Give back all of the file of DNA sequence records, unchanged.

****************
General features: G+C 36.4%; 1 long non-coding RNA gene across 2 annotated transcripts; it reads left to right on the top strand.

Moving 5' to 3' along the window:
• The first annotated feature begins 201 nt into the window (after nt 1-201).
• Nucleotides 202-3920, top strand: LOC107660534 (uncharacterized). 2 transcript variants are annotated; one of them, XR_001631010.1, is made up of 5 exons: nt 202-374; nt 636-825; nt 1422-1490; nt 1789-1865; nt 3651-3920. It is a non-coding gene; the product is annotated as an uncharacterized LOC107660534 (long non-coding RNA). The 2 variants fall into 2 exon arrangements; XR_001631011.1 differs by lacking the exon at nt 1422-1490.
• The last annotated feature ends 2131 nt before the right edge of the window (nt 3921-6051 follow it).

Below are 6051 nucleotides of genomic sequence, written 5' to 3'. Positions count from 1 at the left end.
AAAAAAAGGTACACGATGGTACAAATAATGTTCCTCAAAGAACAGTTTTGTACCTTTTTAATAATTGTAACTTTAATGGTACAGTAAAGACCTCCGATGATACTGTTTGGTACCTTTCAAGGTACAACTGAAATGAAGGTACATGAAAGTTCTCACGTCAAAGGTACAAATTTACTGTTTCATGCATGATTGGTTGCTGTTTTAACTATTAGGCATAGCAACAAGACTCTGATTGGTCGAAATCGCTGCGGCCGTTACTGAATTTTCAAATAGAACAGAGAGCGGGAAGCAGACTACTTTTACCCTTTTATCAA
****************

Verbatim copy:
General features: G+C 36.4%; 1 long non-coding RNA gene across 2 annotated transcripts; it reads left to right on the top strand.

Moving 5' to 3' along the window:
• The first annotated feature begins 201 nt into the window (after nt 1-201).
• Nucleotides 202-3920, top strand: LOC107660534 (uncharacterized). 2 transcript variants are annotated; one of them, XR_001631010.1, is made up of 5 exons: nt 202-374; nt 636-825; nt 1422-1490; nt 1789-1865; nt 3651-3920. It is a non-coding gene; the product is annotated as an uncharacterized LOC107660534 (long non-coding RNA). The 2 variants fall into 2 exon arrangements; XR_001631011.1 differs by lacking the exon at nt 1422-1490.
• The last annotated feature ends 2131 nt before the right edge of the window (nt 3921-6051 follow it).

Below are 6051 nucleotides of genomic sequence, written 5' to 3'. Positions count from 1 at the left end.
AAAAAAAGGTACACGATGGTACAAATAATGTTCCTCAAAGAACAGTTTTGTACCTTTTTAATAATTGTAACTTTAATGGTACAGTAAAGACCTCCGATGATACTGTTTGGTACCTTTCAAGGTACAACTGAAATGAAGGTACATGAAAGTTCTCACGTCAAAGGTACAAATTTACTGTTTCATGCATGATTGGTTGCTGTTTTAACTATTAGGCATAGCAACAAGACTCTGATTGGTCGAAATCGCTGCGGCCGTTACTGAATTTTCAAATAGAACAGAGAGCGGGAAGCAGACTACTTTTACCCTTTTATCAA